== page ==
The Magic Touch

Leading psychologist Kate Nightingale discusses the sense of touch

Fusion Champagne

After a long day at work, imagine coming back to your cosy home, taking off your stiff, uncomfy shoes and putting your hands around a large mug of hot chocolate as you snuggle down on the sofa. All of these actions, in as little as 15 minutes, can affect us in thousands of different ways. We often think of the sense of touch as being pleasant and functional, but not especially important. Or perhaps, we’ve just never thought of it that way.

As part of our sensory blog series we have asked consumer psychologist Kate Nightingale to discuss the role of touch and the role sensory aspects of a design can have in making people more sociable, evoke excitement or relaxation and even improving people’s brain power.

“The sense of touch is particularly important for humans. There is ample scientific evidence for the importance of human-to-human touch for physical health and it is well documented that petting a dog or cat can uplift mood. Yet in the current technology-run world, we increasingly spend less face to face time with people which is replaced with more time spent online. This negatively impacts not only our mental, but physical well-being.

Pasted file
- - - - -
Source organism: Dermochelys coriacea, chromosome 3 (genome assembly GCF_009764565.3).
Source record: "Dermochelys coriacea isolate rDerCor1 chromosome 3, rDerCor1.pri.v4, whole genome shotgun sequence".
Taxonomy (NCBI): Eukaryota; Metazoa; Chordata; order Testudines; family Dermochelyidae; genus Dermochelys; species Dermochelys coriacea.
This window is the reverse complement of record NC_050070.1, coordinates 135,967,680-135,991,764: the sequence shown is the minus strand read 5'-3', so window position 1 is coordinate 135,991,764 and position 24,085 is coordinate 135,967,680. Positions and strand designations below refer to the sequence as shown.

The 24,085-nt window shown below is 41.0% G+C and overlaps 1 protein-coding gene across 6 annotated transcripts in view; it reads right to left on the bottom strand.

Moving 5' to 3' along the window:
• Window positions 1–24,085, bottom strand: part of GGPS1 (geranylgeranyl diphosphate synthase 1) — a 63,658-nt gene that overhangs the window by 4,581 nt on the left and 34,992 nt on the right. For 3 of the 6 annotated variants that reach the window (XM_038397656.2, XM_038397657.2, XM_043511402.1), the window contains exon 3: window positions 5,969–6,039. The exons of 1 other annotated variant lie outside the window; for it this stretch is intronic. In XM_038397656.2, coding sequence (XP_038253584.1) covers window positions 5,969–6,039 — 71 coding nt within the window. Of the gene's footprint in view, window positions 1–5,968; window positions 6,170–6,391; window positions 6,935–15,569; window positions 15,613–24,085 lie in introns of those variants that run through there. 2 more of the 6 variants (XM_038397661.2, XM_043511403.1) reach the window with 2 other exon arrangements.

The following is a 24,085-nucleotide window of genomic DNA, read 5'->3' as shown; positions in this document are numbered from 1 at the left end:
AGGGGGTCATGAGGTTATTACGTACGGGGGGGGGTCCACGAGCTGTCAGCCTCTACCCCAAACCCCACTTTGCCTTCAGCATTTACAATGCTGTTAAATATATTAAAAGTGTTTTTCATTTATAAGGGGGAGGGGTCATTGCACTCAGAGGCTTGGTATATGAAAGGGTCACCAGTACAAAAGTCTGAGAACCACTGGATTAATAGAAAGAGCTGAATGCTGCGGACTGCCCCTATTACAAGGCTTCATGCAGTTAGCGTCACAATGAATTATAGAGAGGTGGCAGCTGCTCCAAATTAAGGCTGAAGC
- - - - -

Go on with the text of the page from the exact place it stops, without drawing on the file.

“The kitchen has always been a social place. You eat breakfast in there with your family, drink an afternoon coffee with your partner or have a drink with a friend while cooking dinner. However, the trick is to design your kitchen in a way that it fosters close and satisfactory social interactions with your friends and family, yet at the same time makes you feel comfortable and relaxed.

“Textures and temperature are especially useful for doing just that and any textures resembling wood, wool or simply looking warm (e.g. warm colours) can have a positive effect on how relaxed you feel in a space. Wooden worktops are a good way to achieve this in your kitchen.

“What you might not know is that what you touch can impact on your interactions with other people. Studies show us that if we hold a warm drink in our hand, we perceive people as more friendly and approachable and behave in such a way, which leads to more intimate conversations.

Any smooth textures suggest that the interpersonal interaction should be quite easy, so we subconsciously oblige and guide the conversation accordingly. Anything that feels or even looks soft can further enhance your interpersonal relationships by bringing you closer to people, as it makes everyone feel cosy and emotionally safe.”

If you therefore want your kitchen to be social, focus on warm colours and soft and smooth surfaces. Great examples are woods or wood-like surfaces and smooth matt finishes for cabinets, such as the Fusion Champagne.

Tags: Kitchen, Designs